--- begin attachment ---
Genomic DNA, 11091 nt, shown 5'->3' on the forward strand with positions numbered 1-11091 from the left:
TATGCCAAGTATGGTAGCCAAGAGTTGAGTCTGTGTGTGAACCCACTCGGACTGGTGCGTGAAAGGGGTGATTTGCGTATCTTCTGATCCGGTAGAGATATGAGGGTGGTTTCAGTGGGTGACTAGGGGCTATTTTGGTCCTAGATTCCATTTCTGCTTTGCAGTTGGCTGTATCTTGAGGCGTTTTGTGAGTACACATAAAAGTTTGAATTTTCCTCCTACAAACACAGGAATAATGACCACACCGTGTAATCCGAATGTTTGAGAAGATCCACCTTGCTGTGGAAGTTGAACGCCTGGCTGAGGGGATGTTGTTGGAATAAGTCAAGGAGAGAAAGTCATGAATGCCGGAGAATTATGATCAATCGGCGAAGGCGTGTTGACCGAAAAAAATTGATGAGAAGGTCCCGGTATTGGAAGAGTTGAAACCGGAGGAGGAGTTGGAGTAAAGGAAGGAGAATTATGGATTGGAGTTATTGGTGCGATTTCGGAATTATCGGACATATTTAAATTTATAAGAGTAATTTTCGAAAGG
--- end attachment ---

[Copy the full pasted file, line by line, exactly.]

Genomic DNA, 11091 nt, shown 5'->3' on the forward strand with positions numbered 1-11091 from the left:
TATGCCAAGTATGGTAGCCAAGAGTTGAGTCTGTGTGTGAACCCACTCGGACTGGTGCGTGAAAGGGGTGATTTGCGTATCTTCTGATCCGGTAGAGATATGAGGGTGGTTTCAGTGGGTGACTAGGGGCTATTTTGGTCCTAGATTCCATTTCTGCTTTGCAGTTGGCTGTATCTTGAGGCGTTTTGTGAGTACACATAAAAGTTTGAATTTTCCTCCTACAAACACAGGAATAATGACCACACCGTGTAATCCGAATGTTTGAGAAGATCCACCTTGCTGTGGAAGTTGAACGCCTGGCTGAGGGGATGTTGTTGGAATAAGTCAAGGAGAGAAAGTCATGAATGCCGGAGAATTATGATCAATCGGCGAAGGCGTGTTGACCGAAAAAAATTGATGAGAAGGTCCCGGTATTGGAAGAGTTGAAACCGGAGGAGGAGTTGGAGTAAAGGAAGGAGAATTATGGATTGGAGTTATTGGTGCGATTTCGGAATTATCGGACATATTTAAATTTATAAGAGTAATTTTCGAAAGG